Share this article:
What we need in today’s world is not to “implement fast and learn slow”, rather “learn fast to implement well”…
Managing changes in these Volatile Uncertain Complex and Ambiguous (VUCA) times requires a combination of adopting new technology, methods and ways of managing affairs along with improvement of the existing systems. To ensure the efforts of system actors, researchers and practitioners contribute to improvement outcomes. Improvement Science (IS) offers relevant tools.
Improvement Science is a set of approaches offering user-centered, problem driven, iterative cycles for accelerating learning-by-doing. Having its origins in healthcare, developed by the Institute for Healthcare Improvement in the United States, Improvement Science is used to question tacit assumptions and repeatedly test change ideas by making adjustments rooted in data, enabling organisations to make improvements that endure.
1. “Make the work problem-specific and user-centered”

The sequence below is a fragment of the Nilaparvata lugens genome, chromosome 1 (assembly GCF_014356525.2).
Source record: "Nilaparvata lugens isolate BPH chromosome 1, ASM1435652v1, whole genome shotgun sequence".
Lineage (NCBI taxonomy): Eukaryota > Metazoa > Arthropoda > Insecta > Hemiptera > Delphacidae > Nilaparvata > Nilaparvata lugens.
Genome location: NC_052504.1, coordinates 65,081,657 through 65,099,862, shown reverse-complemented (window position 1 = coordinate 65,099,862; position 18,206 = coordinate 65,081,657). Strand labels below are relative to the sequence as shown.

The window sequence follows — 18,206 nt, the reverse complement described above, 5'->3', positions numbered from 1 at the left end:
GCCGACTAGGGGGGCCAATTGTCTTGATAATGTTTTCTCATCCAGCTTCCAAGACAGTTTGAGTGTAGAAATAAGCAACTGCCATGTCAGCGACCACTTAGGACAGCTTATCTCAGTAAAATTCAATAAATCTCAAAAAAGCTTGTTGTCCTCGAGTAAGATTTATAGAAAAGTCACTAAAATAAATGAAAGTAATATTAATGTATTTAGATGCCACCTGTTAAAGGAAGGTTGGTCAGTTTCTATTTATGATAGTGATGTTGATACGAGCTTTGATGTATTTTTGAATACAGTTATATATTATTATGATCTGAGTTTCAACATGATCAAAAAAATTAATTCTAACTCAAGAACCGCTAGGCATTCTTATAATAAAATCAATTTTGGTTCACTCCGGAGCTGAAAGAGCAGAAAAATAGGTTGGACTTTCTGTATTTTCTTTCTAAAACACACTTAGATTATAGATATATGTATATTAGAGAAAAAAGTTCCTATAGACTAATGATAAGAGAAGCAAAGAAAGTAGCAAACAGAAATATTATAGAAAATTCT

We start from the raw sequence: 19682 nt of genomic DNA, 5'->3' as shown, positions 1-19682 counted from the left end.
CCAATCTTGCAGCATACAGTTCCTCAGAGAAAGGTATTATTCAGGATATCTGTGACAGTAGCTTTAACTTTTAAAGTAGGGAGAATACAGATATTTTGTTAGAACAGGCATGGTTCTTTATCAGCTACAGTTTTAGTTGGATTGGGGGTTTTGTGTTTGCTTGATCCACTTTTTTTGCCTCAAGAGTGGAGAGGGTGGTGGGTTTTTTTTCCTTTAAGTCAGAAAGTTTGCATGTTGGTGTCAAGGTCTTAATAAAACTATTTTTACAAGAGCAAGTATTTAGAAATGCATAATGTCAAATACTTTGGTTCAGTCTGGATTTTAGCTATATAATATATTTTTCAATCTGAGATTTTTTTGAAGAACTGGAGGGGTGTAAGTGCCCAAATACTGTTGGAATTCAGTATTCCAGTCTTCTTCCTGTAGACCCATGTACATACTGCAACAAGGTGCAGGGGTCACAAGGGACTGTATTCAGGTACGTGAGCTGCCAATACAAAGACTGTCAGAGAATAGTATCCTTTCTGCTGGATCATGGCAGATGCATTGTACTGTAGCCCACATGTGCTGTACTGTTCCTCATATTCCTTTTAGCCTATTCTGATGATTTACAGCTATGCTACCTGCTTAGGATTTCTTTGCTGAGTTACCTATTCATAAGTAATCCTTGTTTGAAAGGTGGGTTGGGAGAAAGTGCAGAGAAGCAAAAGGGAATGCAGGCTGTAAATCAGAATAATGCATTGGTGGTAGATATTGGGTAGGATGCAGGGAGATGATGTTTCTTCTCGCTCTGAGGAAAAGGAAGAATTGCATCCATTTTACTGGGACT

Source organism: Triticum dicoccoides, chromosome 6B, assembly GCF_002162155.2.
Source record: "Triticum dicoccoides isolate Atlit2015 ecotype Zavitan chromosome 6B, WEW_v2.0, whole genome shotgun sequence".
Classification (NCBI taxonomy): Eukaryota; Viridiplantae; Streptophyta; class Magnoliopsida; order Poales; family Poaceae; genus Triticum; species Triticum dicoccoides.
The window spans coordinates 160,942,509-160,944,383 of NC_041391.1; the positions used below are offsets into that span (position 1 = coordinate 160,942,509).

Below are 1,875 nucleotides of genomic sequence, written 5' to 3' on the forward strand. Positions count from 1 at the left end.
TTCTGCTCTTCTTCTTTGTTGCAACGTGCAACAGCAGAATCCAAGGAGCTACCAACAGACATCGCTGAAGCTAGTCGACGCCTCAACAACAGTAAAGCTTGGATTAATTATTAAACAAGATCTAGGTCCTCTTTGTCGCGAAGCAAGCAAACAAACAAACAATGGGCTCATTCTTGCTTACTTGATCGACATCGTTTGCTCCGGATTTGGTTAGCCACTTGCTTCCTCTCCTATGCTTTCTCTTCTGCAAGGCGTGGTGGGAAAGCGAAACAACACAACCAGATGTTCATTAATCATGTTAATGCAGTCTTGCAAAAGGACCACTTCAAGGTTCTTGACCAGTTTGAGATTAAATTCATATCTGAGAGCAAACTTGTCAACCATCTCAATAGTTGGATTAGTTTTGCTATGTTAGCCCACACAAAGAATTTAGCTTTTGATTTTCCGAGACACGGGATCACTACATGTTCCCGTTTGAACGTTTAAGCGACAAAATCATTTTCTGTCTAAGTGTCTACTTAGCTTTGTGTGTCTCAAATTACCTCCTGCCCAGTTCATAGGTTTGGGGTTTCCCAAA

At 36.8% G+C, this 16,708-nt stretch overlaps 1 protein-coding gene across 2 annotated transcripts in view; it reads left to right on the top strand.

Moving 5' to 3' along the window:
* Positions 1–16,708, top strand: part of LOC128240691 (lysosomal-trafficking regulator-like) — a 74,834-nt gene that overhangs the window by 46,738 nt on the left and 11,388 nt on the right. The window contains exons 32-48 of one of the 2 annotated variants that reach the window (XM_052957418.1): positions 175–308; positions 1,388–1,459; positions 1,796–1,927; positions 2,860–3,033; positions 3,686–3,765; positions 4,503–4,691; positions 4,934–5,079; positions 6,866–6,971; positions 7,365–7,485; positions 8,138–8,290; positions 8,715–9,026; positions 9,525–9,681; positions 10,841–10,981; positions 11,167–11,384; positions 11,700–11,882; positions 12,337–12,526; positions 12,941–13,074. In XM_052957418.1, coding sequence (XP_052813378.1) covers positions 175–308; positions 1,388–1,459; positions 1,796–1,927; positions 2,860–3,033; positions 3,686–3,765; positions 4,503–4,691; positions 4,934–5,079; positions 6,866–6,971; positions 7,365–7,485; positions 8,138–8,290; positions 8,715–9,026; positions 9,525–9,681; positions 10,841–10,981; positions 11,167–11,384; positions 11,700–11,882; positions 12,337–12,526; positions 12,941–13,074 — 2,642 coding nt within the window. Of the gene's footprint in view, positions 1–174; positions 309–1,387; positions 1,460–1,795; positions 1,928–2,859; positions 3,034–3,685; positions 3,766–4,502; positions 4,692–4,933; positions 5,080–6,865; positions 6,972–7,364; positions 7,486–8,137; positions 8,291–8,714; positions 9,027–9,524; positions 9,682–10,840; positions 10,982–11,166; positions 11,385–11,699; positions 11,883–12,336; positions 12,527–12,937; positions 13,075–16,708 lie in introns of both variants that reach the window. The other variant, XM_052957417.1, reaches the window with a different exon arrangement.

Changing school initiatives often involve an imposition of outside ideas on teachers, which creates an initiative fatigue of what idea to implement. Improvement Science suggests that teachers/ practitioners must be the ones leading and defining improvement initiatives.
The role of outside consultants should be a supporting rather than a leading role. Defining the problem clearly by involving key stakeholders early and often is essential. This also has parallels with human-centered design thinking in multifarious fields, such as organisational transformation, learning and development.
2. “Focus on variation in performance”
The end goal for most improvement exercises is to locate a silver bullet. However, due to the complexity and diversity of situations, what works for one may not work for the other.
Seeking out variations in the efficacy of an intervention, when applied to different contexts, underlie this principle. Understanding the conditions that mediate the efficacy of an intervention is just as important as ensuring that an intervention can be applied to scale reliably.
3. “See the system that produces the current outcomes”
This principle is derived from the Systems Thinking approach which requires one to go deeper, understand the causal relationships, how each action may affect the outcome and measure it before implementing the change and facing unintended outcomes.